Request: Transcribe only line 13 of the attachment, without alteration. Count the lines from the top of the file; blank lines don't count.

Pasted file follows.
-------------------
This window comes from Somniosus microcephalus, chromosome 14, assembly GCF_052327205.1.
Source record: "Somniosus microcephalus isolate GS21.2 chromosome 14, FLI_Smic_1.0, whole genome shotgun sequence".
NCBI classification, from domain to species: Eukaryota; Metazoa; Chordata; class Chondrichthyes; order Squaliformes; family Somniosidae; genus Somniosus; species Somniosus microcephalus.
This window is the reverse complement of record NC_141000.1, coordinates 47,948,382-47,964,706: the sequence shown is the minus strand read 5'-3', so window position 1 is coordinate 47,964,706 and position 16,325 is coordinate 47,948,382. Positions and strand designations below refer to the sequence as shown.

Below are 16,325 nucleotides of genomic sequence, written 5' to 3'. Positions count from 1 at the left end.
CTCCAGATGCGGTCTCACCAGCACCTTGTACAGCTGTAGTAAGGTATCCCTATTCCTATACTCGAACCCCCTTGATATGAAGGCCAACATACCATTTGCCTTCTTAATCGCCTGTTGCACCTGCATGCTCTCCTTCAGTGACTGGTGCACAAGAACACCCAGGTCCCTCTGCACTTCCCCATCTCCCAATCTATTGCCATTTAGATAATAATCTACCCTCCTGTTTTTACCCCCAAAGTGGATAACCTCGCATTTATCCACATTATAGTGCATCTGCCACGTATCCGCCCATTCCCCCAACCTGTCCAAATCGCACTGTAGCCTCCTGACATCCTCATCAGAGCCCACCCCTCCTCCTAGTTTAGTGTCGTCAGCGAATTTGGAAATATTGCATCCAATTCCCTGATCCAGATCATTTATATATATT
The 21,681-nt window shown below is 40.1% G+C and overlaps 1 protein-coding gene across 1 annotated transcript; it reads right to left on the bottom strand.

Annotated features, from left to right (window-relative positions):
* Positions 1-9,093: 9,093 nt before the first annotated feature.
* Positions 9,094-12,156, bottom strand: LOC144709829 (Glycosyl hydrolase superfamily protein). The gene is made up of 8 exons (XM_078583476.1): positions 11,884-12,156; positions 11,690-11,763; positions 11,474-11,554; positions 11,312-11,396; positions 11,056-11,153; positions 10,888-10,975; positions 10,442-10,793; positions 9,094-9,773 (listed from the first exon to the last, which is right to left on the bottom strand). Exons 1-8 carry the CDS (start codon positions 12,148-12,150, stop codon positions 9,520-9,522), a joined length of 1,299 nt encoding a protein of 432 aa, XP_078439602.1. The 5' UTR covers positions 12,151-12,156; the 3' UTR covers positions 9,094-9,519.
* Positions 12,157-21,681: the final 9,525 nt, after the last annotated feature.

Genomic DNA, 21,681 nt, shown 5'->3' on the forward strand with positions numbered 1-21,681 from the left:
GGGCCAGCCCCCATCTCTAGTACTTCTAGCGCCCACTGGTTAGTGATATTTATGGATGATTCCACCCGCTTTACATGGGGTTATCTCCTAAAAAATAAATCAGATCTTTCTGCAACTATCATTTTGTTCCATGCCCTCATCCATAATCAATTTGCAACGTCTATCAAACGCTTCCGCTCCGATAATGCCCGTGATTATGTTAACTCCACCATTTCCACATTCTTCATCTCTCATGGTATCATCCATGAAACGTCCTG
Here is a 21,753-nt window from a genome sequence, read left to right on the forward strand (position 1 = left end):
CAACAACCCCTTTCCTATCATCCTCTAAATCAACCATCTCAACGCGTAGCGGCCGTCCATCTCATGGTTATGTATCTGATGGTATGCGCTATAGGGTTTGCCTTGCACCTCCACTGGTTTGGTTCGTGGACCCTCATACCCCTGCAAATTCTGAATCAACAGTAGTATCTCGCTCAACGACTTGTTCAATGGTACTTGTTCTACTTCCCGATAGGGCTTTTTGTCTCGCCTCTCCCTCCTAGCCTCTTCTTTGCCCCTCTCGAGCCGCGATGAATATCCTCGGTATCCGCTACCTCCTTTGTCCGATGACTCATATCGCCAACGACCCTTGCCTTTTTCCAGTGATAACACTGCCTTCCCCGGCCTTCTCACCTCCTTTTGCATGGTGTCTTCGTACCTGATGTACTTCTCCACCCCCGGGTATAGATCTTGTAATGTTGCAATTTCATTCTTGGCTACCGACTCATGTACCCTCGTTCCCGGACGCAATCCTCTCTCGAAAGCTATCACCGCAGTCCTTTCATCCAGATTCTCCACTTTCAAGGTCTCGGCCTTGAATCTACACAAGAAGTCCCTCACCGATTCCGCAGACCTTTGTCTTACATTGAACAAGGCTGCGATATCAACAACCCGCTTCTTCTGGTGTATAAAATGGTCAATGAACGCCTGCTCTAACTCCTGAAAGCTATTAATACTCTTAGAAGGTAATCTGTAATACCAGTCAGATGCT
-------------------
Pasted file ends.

GGGCCAGCCCCCATCTCTAGTACTTCTAGCGCCCACTGGTTAGTGATATTTATGGATGATTCCACCCGCTTTACATGGGGTTATCTCCTAAAAAATAAATCAGATCTTTCTGCAACTATCATTTTGTTCCATGCCCTCATCCATAATCAATTTGCAACGTCTATCAAACGCTTCCGCTCCGATAATGCCCGTGATTATGTTAACTCCACCATTTCCACATTCTTCATCTCTCATGGTATCATCCATGAAACGTCCTG